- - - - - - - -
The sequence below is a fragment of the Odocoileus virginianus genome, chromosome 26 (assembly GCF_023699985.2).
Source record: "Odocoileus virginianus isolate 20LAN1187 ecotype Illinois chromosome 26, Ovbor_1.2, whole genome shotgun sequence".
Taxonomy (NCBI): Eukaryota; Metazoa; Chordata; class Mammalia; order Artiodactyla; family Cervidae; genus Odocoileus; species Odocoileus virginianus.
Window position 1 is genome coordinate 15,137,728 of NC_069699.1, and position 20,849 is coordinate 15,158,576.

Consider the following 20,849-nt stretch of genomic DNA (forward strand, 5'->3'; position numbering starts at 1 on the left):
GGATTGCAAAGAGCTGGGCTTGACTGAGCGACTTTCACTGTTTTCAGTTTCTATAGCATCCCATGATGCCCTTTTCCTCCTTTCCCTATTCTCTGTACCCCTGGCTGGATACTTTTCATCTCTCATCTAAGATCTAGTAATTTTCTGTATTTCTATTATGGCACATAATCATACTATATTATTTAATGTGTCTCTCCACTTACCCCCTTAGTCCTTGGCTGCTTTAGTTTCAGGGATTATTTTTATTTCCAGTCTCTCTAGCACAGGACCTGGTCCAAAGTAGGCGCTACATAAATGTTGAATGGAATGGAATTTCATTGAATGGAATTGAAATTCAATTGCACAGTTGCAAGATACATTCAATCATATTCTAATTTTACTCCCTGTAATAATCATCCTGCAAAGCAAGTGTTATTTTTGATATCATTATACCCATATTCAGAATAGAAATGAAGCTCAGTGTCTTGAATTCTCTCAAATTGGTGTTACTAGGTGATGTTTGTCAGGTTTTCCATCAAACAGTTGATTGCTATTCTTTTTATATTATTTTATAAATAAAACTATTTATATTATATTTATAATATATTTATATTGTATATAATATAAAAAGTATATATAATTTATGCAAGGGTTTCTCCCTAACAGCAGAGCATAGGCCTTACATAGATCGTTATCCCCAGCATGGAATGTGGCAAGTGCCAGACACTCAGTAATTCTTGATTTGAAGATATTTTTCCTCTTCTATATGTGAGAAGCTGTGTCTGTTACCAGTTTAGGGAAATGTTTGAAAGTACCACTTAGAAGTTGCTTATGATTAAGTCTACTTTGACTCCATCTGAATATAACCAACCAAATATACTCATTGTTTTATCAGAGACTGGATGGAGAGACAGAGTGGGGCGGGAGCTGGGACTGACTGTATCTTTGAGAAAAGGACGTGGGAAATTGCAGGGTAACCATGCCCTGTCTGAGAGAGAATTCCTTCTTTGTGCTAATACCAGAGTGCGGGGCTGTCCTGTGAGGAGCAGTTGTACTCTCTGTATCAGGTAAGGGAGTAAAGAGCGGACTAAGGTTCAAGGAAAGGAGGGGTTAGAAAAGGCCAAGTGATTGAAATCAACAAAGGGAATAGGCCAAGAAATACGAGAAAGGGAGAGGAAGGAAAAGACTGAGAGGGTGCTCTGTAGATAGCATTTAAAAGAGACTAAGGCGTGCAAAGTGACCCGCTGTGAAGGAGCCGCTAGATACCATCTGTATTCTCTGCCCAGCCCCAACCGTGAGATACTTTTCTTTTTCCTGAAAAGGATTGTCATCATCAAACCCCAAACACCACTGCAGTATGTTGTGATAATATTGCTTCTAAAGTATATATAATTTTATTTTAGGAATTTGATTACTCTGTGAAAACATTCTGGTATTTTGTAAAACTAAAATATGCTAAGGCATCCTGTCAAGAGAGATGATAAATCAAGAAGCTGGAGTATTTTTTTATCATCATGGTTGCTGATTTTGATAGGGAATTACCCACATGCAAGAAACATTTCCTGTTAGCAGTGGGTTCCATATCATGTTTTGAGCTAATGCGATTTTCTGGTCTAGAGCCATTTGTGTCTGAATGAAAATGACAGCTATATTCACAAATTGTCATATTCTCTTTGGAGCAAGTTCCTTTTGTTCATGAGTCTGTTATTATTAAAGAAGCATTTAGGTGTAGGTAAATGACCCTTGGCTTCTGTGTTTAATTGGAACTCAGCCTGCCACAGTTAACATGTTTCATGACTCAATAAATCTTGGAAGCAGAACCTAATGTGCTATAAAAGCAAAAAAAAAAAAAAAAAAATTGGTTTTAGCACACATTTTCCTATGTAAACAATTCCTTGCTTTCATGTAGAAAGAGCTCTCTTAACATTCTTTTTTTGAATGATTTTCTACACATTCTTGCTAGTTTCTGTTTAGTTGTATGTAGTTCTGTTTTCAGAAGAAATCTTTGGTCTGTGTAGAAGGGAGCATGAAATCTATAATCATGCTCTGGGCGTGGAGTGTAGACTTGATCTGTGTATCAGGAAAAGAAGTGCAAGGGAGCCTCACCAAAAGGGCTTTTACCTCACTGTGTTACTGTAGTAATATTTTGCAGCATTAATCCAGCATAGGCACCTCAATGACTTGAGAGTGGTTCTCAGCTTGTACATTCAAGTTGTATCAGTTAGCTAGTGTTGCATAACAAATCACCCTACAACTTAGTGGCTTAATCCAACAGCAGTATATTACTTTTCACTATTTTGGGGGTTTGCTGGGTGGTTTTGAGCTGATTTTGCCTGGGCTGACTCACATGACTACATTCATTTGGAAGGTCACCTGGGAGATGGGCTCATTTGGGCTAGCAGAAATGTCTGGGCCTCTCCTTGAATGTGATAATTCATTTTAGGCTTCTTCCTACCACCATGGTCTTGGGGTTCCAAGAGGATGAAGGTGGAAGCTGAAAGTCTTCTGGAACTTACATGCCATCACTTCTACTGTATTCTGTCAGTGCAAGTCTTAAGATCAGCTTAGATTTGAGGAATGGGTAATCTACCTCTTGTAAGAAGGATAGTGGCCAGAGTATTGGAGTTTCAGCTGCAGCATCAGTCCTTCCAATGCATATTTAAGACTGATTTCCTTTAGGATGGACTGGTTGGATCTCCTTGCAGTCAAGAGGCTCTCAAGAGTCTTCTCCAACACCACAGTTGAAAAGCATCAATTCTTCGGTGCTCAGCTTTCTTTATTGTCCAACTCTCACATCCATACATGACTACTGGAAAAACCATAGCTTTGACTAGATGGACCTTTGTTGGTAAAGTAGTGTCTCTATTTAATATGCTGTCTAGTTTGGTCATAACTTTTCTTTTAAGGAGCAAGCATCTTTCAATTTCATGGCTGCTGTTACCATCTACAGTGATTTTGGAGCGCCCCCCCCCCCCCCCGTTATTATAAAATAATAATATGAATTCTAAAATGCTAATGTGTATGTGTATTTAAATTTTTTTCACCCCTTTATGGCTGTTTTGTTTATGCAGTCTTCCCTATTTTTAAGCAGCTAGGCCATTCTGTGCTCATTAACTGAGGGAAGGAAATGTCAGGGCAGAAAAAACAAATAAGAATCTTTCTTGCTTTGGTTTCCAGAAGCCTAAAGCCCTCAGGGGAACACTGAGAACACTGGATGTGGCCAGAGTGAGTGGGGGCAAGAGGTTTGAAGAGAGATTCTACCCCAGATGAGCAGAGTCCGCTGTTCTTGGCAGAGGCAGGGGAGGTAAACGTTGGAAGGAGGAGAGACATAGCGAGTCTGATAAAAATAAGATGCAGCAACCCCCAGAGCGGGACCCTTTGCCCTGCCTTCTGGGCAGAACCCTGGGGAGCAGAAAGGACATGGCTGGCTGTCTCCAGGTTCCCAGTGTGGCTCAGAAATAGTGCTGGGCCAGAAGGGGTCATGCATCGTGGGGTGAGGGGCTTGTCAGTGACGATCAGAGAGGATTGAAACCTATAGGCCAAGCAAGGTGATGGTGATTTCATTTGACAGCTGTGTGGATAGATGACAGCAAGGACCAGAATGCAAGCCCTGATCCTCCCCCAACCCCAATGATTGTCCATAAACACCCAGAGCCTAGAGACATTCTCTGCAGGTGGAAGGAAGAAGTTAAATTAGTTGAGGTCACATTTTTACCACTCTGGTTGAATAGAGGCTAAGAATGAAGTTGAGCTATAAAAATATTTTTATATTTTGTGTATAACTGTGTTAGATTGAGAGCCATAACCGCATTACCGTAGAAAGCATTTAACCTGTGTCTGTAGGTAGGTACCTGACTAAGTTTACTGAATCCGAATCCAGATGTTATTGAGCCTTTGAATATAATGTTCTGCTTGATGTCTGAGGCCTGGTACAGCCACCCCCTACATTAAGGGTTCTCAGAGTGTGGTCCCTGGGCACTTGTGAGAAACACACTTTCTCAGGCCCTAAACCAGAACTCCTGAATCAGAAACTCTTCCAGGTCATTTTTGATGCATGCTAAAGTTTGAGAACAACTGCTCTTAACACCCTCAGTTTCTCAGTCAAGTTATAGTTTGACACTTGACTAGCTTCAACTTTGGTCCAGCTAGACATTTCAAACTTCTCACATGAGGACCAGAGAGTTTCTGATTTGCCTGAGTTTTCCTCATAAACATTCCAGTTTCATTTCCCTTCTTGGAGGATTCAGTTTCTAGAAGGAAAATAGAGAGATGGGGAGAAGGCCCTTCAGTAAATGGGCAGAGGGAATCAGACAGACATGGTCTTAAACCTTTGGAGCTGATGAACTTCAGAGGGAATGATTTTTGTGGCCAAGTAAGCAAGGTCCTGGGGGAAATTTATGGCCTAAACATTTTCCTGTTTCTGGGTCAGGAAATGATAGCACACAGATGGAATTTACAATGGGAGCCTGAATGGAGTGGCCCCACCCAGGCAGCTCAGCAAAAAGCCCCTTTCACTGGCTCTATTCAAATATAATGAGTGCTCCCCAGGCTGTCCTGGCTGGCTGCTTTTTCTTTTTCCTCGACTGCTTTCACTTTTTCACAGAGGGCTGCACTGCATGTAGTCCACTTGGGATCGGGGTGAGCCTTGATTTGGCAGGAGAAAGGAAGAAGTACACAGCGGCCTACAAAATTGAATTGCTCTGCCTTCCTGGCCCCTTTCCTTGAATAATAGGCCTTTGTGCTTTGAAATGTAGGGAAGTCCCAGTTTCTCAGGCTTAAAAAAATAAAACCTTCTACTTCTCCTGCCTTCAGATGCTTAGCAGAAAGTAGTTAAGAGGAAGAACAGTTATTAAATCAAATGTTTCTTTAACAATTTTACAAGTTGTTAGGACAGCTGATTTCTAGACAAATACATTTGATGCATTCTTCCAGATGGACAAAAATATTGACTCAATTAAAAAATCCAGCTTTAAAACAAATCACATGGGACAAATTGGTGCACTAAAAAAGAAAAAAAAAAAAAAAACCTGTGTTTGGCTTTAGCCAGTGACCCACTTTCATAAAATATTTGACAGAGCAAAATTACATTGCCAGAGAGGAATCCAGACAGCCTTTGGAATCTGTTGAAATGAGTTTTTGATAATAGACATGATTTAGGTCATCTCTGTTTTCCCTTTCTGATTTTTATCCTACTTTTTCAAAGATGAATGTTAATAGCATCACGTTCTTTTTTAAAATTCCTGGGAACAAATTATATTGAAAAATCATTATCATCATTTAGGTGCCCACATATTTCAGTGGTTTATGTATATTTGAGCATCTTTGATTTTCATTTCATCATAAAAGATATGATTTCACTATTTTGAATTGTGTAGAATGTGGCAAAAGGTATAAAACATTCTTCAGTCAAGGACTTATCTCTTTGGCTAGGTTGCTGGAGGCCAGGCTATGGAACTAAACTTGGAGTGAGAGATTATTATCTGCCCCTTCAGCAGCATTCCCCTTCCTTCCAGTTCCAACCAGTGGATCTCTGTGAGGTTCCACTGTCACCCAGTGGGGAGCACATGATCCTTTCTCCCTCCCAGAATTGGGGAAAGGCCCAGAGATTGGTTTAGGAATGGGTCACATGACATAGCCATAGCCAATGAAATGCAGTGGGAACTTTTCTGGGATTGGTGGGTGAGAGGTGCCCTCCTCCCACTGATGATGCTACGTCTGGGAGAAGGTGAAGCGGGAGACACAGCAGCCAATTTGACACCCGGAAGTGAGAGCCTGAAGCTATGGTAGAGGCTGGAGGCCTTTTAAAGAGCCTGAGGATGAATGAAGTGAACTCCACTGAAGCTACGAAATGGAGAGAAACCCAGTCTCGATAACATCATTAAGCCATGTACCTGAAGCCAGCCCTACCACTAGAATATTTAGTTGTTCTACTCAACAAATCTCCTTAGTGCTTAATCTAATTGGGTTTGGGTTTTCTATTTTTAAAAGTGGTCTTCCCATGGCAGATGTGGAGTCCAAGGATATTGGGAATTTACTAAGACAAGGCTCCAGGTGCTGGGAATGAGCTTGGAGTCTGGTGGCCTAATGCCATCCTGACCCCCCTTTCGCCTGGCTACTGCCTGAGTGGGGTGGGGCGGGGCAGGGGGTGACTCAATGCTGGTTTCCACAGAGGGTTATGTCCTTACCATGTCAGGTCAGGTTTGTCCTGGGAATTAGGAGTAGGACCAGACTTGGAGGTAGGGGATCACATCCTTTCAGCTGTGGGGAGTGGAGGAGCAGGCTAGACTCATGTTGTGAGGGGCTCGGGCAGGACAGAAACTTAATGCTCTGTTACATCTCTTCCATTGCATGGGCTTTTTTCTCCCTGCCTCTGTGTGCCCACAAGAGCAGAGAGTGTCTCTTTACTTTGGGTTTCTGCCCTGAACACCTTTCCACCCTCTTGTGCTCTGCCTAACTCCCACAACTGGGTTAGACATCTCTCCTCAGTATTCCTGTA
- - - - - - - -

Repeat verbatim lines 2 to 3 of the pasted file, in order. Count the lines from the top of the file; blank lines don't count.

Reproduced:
Source record: "Odocoileus virginianus isolate 20LAN1187 ecotype Illinois chromosome 26, Ovbor_1.2, whole genome shotgun sequence".
Taxonomy (NCBI): Eukaryota; Metazoa; Chordata; class Mammalia; order Artiodactyla; family Cervidae; genus Odocoileus; species Odocoileus virginianus.